So I wrote Mar a letter, the first and last one I ever wrote her. And whatever else was wrapped in paper under the tree, the gift she gave us was to get out of bed one more time, and laugh and smile with us.
I wrote Dad a letter for my last gift to him. I reprint it here in its entirety.
December 23, 2012
To paraphrase Amanda, the difference between taking care of you and taking care of a baby is that the baby doesn't say “Thank you” when you say goodbye.
I don't know when I'll have to say goodbye to you for good, so I wanted to say thank YOU now for taking care of ME.
Thank you for picking me up when I was little. I forgive you for stopping when I got too big.
Thank you for singing to me, for reading to me, and for playing the recorder. Thank you for taking me to movies, plays, concerts, and dances. Your deep love of the arts inspires me.
Thank you for taking wonderful photos of me and other family members.
Thank you for trying to get me to stop eating lettuce and grapes to support farm workers' rights. Thank you for joining the March on Washington. Your liberal values have helped guide me through life.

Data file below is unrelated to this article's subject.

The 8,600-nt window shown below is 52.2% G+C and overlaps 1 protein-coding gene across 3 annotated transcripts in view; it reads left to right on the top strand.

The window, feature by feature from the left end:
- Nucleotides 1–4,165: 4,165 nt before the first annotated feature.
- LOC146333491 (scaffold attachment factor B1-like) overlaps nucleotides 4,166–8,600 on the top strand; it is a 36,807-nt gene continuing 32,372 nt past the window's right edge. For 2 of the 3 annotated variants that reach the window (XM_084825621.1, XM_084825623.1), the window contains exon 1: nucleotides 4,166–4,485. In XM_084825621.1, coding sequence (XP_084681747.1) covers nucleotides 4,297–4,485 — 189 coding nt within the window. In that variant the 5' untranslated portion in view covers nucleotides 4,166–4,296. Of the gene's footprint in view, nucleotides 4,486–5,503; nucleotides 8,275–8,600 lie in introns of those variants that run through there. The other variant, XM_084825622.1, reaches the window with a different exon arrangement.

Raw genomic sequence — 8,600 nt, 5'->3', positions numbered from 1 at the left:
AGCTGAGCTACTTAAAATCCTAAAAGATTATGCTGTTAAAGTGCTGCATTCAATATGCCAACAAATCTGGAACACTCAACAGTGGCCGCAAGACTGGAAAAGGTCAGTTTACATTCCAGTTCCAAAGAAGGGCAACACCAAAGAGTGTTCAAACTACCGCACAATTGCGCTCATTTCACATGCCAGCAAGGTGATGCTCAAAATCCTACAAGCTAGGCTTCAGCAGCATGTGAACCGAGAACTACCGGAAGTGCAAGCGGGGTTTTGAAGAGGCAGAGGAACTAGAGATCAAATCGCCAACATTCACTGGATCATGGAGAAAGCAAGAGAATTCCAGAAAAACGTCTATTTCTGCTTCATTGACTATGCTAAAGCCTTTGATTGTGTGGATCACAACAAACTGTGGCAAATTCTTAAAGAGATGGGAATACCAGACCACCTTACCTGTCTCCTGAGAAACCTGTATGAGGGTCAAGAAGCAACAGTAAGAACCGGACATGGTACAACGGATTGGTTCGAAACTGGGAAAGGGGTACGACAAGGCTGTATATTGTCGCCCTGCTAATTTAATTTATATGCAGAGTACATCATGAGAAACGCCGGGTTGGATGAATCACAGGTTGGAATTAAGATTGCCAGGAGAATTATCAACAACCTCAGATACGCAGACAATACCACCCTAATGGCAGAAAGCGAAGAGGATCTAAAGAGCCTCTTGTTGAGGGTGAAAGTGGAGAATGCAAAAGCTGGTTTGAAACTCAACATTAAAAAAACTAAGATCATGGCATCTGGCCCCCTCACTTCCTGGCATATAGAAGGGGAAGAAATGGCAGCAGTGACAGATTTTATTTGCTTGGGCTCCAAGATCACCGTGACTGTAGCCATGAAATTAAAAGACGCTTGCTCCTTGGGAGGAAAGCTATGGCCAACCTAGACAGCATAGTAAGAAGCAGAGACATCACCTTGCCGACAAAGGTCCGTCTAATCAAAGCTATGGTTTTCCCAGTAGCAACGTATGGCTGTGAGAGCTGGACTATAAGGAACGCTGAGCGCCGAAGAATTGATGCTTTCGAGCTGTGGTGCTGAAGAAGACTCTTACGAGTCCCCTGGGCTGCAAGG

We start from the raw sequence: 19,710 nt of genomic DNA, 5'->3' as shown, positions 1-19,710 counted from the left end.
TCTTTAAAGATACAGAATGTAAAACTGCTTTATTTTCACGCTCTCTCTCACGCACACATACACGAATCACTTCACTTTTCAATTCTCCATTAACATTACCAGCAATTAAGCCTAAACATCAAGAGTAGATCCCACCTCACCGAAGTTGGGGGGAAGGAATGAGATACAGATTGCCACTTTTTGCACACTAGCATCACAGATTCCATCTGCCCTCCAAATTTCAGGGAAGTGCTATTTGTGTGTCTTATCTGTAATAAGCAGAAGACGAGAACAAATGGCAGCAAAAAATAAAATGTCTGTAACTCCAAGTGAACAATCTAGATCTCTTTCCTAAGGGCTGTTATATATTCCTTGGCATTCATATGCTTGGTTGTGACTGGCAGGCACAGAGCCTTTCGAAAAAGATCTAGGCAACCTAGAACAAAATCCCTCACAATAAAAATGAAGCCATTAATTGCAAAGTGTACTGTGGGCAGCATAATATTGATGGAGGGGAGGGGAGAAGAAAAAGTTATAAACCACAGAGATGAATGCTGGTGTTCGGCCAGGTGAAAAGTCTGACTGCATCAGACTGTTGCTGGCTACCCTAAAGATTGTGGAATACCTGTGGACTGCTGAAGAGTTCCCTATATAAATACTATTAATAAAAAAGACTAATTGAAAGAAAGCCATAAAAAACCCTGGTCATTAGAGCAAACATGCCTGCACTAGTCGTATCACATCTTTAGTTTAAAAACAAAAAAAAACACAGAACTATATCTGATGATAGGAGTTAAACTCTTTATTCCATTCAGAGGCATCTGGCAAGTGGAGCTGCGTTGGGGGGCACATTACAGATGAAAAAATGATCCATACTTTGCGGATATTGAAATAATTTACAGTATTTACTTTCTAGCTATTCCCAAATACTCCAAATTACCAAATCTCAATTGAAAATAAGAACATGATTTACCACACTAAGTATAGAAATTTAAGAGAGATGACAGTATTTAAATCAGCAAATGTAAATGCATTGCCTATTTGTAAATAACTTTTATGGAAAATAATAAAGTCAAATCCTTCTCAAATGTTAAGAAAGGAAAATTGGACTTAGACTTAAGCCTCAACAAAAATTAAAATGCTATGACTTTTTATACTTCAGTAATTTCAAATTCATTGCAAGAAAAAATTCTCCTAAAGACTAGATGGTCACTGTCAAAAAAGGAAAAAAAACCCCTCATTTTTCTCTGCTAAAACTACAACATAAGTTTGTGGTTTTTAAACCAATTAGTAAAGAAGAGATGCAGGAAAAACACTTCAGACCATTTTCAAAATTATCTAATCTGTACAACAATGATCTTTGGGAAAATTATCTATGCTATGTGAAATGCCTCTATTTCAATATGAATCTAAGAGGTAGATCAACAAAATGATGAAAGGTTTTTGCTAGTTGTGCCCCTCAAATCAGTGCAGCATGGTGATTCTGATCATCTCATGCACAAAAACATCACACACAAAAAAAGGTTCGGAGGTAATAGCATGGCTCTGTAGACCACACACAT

Thank you for supporting me, emotionally and financially, even when you saw little of me. All around, of the all the divorces I've heard of, yours seems to have done the best at maintaining civility and love amongst a family divided.
Thank you for your good humor and tolerance for change, and your amazing adaptability. You have helped me understand how to communicate the important things better. You've taught me how to age with grace.
Thank you for letting me take care of you during this amazing time, this gift of days and hours. I will always treasure the relationship we've created out of what the Dalai Lama calls “the daily experience of hardship.”
I feel there is no way to say what I need to say completely enough, so I'm grateful I can share yet more time and love with you.
Postscript: After Christmas Adam, I noticed the letter lying around, unopened. I didn't know what to say to Dad about that, and there were a lot of other pressing matters (like hydration, and positioning, and bed-bath scheduling and hospice personnel visits). Eventually, Carol and Amanda mentioned that he was nervous about what was in the letter, and that he wanted me to read it to him. I did, and he smiled and thanked me.